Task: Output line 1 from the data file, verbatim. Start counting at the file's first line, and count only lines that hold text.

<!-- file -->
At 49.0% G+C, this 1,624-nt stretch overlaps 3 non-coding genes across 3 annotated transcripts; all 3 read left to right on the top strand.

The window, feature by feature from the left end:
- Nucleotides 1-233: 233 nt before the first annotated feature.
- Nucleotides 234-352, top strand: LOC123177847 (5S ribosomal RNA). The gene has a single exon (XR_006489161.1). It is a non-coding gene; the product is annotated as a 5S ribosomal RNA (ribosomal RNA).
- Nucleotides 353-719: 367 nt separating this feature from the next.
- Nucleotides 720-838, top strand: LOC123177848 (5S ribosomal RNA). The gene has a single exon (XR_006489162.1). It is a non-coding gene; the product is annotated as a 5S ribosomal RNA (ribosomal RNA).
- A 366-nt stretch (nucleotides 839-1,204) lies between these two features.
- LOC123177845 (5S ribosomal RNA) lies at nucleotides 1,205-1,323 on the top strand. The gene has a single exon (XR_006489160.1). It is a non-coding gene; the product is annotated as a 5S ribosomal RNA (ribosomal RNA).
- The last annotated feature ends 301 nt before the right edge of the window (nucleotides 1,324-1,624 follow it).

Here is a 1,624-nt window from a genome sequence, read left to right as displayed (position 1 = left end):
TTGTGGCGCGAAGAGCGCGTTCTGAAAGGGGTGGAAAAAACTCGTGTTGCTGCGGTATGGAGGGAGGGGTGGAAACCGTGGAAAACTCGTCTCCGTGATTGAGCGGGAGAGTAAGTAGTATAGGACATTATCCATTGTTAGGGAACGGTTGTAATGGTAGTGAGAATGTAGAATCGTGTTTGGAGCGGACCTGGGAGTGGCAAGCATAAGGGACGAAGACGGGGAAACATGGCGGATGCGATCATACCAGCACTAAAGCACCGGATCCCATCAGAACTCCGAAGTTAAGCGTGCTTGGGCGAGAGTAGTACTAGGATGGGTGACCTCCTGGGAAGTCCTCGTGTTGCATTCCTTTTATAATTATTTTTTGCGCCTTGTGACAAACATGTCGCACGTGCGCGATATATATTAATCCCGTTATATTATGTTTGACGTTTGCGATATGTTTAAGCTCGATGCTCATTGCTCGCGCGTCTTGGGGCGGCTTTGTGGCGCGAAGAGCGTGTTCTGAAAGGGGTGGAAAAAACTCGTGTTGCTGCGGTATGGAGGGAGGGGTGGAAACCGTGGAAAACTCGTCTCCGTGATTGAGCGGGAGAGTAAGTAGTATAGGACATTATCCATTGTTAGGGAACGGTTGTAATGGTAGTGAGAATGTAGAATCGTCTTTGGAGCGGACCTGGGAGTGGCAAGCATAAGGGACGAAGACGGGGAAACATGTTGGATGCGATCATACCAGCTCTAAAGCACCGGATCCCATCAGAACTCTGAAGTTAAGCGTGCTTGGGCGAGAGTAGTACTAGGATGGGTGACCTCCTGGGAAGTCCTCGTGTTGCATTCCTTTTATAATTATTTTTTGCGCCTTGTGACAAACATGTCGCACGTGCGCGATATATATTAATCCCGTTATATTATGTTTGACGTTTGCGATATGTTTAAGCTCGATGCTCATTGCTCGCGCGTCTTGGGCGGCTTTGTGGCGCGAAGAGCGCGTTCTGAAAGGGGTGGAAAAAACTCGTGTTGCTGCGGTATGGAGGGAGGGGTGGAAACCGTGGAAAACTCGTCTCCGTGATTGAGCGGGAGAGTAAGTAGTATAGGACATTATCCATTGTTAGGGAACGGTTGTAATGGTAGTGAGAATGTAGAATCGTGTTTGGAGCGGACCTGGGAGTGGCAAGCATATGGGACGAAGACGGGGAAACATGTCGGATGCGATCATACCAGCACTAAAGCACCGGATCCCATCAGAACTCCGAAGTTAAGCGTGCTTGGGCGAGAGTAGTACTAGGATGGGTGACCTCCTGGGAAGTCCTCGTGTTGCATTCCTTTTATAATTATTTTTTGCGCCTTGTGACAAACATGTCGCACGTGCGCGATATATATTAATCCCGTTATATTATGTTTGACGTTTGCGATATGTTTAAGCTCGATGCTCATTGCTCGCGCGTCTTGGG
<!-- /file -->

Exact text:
At 49.0% G+C, this 1,624-nt stretch overlaps 3 non-coding genes across 3 annotated transcripts; all 3 read left to right on the top strand.